Managing the Emotions of Psoriasis

Medically Reviewed by Neha Pathak, MD on January 25, 2020
3 min read

Most people think of psoriasis as a skin condition. But it affects a lot more than your skin.

“Unlike a health problem like diabetes, psoriasis is often visible to other people,” says Edidiong Kaminska, MD, a dermatologist at Northwestern Memorial Hospital in Chicago. “That can be difficult to deal with at times. And psoriasis is chronic, so it’s an everyday part of your life. That may take a toll on your mood, your self-confidence, and even your relationships.”

One study found that people with psoriasis have higher chances for depression and anxiety. And a third of adults with the condition say it interferes with their love life. 

But treatment and some small changes to your daily habits can help you stay happy and healthy, Kaminska says. When you take care of yourself mentally and emotionally, you’ll be more likely to feel in control of your psoriasis.   

Psoriasis patches can crop up with little warning. When they do, they may feel itchy, tight, and painful. “That can be stressful, even if you’ve been living with the disease for years,” Kaminska says. Trouble is, stress can trigger psoriasis flares and pain. You might feel like you’re stuck in a vicious cycle.

That’s exactly why it’s crucial to make stress relief a part of your everyday routine. How? “Exercise at least three times a week,” says Charles E. Crutchfield III, MD, medical director of Crutchfield Dermatology in Eagan, MN. As it boosts your mood, exercise also lowers inflammation and helps to keep your weight in check, which can ease your symptoms. Deep breathing, meditation, or time spent on something you enjoy, like chatting with a friend, also can tame tension and raise levels of feel-good brain chemicals called endorphins.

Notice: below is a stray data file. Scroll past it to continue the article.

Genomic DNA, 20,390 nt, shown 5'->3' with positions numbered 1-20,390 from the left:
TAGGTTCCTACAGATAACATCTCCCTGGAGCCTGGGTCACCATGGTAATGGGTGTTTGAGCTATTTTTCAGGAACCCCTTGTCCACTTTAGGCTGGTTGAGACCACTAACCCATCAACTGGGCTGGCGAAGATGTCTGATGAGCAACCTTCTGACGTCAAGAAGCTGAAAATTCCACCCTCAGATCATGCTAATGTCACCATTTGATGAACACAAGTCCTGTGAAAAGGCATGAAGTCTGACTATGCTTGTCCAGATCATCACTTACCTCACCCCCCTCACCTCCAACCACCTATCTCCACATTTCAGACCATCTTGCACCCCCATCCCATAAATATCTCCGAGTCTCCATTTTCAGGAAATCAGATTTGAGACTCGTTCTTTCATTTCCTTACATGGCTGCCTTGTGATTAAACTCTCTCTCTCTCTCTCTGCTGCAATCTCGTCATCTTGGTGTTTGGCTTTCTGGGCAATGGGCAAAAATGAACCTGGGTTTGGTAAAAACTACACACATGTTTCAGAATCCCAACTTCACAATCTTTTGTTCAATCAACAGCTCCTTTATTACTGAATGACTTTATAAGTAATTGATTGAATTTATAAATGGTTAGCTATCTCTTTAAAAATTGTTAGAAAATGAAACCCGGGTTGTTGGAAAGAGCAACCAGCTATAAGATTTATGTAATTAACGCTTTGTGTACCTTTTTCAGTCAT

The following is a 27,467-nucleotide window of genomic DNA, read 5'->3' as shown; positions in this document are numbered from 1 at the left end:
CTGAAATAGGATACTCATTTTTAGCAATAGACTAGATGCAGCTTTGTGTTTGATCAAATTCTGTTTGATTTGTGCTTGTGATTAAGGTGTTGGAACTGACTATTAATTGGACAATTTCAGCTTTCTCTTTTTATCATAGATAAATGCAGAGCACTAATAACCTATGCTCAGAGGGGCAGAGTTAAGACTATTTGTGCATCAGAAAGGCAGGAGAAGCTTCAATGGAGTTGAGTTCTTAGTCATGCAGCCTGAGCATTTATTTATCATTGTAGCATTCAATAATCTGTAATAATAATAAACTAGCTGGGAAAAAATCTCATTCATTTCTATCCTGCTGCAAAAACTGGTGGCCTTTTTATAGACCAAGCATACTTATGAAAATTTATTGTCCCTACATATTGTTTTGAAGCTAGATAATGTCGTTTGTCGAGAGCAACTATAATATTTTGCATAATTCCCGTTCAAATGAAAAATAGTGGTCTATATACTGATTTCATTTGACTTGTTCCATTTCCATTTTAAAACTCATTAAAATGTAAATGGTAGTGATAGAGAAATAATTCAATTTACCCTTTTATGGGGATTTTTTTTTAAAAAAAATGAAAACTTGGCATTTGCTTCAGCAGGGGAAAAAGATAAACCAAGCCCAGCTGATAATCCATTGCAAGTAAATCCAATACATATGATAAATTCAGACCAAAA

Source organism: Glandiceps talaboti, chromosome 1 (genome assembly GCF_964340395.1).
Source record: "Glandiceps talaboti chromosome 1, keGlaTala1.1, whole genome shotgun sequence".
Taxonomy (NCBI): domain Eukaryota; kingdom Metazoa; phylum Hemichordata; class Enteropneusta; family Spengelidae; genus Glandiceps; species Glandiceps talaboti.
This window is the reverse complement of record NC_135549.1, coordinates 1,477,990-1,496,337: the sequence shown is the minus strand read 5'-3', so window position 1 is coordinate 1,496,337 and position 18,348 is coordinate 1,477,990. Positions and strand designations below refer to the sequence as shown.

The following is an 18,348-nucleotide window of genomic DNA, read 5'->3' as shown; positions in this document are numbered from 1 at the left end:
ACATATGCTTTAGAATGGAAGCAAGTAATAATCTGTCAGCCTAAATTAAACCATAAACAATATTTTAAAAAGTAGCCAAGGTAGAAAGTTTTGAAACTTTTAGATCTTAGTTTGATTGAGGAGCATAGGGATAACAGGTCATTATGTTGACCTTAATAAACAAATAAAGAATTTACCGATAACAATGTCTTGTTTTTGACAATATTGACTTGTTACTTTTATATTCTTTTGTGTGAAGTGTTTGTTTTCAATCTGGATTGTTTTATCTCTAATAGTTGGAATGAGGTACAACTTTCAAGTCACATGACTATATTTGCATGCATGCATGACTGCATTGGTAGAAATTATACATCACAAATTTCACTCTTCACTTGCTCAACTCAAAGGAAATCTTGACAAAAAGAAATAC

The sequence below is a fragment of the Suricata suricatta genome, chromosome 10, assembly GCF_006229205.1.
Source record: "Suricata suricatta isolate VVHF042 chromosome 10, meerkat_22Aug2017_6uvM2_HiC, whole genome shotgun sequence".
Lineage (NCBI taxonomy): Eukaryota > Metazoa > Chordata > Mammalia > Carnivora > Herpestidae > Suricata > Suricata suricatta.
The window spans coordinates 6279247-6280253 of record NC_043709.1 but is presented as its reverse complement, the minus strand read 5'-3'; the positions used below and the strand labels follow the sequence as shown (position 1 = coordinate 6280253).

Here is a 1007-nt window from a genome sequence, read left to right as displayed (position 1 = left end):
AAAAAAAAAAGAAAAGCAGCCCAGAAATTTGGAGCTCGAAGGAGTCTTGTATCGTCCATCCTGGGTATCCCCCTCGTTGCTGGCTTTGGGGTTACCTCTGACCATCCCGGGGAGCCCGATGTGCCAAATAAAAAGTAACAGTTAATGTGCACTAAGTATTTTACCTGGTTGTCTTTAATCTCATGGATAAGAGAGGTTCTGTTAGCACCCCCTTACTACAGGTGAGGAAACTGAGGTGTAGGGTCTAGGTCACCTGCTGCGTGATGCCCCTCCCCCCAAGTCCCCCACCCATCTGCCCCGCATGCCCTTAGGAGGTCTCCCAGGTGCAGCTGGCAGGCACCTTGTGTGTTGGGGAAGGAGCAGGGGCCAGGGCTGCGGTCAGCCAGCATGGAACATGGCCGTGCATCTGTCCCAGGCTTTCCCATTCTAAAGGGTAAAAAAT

If you can’t seem to shake the blues or a bad self-image, consider seeing a social worker or psychologist. Cognitive behavioral therapy, which is a form of talk therapy focused on watching for negative thought patterns to change your feelings and behavior, can be especially helpful. Your doctor should be able to recommend a therapist.

If you’re feeling lousy, touching another person or talking about your psoriasis may be the last thing you feel like doing. But research shows that people with psoriasis who get social support feel better day to day and are less likely to have depression. Let your friends and family know how psoriasis affects you emotionally. “They may not ‘get it’ until you open up to them. But when you do, they’ll want to support you,” Kaminska says.

You may be all too used to second glances and unkind remarks about your skin from others. People who don’t understand what the disease is may worry that it’s contagious or a symptom of another health problem. Have a fast, fact-based statement ready, says Carolyn Jacob, MD, who has psoriasis and serves as director of Chicago Cosmetic Surgery and Dermatology in Illinois. “I tell people who make comments, ‘I have psoriasis, which is a genetic condition. You can’t catch it.’”

A long-term disease like psoriasis can make you feel like you’re not in control. Others might have told you that you have to “learn to live with it.” That’s not true, says Crutchfield, who has psoriasis himself. “We have so many great treatment options available now. It’s entirely possible to reach a point where your skin is clear and you’re feeling good.” When that happens for Crutchfield’s patients, “Their moods improve,” he says. “They feel better about themselves and about life in general because their pain and irritation has let up.”

Don’t stop at medication, though. Eat a healthful diet, lose weight if you’re overweight, and stay active. Those steps can help you feel healthy and in control -- and ease your psoriasis symptoms, too.